Colorado Rep. Bob Beauprez (R), who holds one of the most competitive House seats in the nation, confirmed Tuesday that barring some unforeseen occurrence, he will be a candidate for governor next year.
“We are doing everything we can to make that a reality,” Beauprez said. “We certainly haven’t starting backing up yet.”
He added that a formal announcement of his intentions will come later this year.
With Beauprez, who has held the swing 7th district since its creation by a judge during a contentious redistricting process in 2001, all but certain to run for governor in 2006, state Republicans are quickly coalescing around Rick O’Donnell, the executive director of the Colorado Commission on Higher Education, as their preferred candidate in the district.
Seeking to quickly capitalize, O’Donnell sent a letter to Republicans in the district late last week announcing his candidacy while simultaneously informing voters that Beauprez had made clear he would run for governor in 2006.
“I am not going to lose a step,” said O’Donnell in an interview Wednesday. “We are laying the groundwork now.”
The 7th district, which comprises much of the western and northern suburbs of Denver, is one of the most competitive in the nation. Massachusetts Sen. John Kerry (D) won it 51 percent to 48 percent in 2004.
As a result, both national parties are already gearing up for an election the cost of which will run into the millions of dollars.
“It will be a tough race, but over the past several cycles we have proven our ability to win competitive open seats,” said National Republican Congressional Committee Communications Director Carl Forti.
“An open-seat race is always a priority,” said Sarah Feinberg, a spokeswoman for Democratic Congressional Campaign Committee. “We feel incredibly good about our chances.”
O’Donnell is the only candidate looking at the race who has previously run under these district lines.
In 2002 he placed second behind Beauprez in the four-way GOP primary.
Then — as now — he boasted strong ties to Colorado Gov. Bill Owens (R) but by his own admission was unable to compete financially with Beauprez, who dumped roughly $350,000 of his own money into the primary.
“I am going to raise more money in the first month this time than I raised in my entire primary campaign,” in 2002, O’Donnell said.
In that race, he brought in $161,000, $67,000 of which came from his own pocket.
Beauprez took 38 percent to 31 percent for O’Donnell and went on to claim the seat in November by a mere 121 votes over former state Sen. Mike Feeley (D).
Since that race, O’Donnell said he has “broadened and deepened my relationships with the major donor community.”
As evidence, he pointed out that the former state party chairman, Bruce Benson, and former Colorado Sen. Bill Armstrong have both cut checks to his nascent 2006 campaign.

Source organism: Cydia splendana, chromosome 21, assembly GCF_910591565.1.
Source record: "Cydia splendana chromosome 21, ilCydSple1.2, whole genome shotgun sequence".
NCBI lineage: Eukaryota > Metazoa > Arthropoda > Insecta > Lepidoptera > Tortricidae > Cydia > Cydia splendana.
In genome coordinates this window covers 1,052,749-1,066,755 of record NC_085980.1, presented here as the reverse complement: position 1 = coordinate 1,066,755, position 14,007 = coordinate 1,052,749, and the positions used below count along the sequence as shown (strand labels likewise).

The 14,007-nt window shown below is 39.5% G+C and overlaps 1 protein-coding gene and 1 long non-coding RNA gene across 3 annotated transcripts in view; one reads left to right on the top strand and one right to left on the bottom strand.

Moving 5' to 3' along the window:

Benson is seen as the leading symbol of the establishment wing of the state party; Armstrong is the voice of Colorado’s social conservatives.
That kind of broad support could spell trouble for the other major GOP candidate considering the race, state Treasurer Mike Coffman.
Coffman was expected to make a gubernatorial bid in 2006 but dropped his effort earlier this month in deference to Beauprez.
Although he does not live in the 7th, Coffman resides only a few blocks outside of the its borders.
Coffman is also contemplating a run for secretary of state. He is expected to make a decision on which office to seek by early May. He did not return a call seeking comment for this story.
Jefferson County Treasurer Mark Paschall (R), a conservative, is also mentioned as a potential candidate.
O’Donnell expressed confidence that Coffman will ultimately pass on the race, leaving him without a top-tier primary opponent.
“There doesn’t seem to be a lot of candidates stepping up on the Republican side,” said O’Donnell. “That is a sign of my strength.”
The question before Democrats is not whether there will be a primary, but rather how many candidates will eventually make the race.
Already, former state Sen. Ed Perlmutter, former state Rep. Peggy Lamm and 2004 6th district nominee Joanna Conti are running. Banker Jim Polsfut, who ran for state treasurer in 2002, is also likely to make a bid.
Perlmutter and Lamm appear to be in the top tier.
The seat was initially drawn in 2001 with Perlmutter in mind, but he passed on the contest, citing the young age of his children. He held a state Senate district that took in the western suburbs of Jefferson County from 1994 until 2002.
Lamm currently serves as the executive director of the Bighorn Center for Public Policy and did a stint as co-chairwoman of the committee that investigated recruiting wrongdoing by the University of Colorado football team.
Lamm is also the former sister-in-law of ex- Colorado Gov. Dick Lamm (D).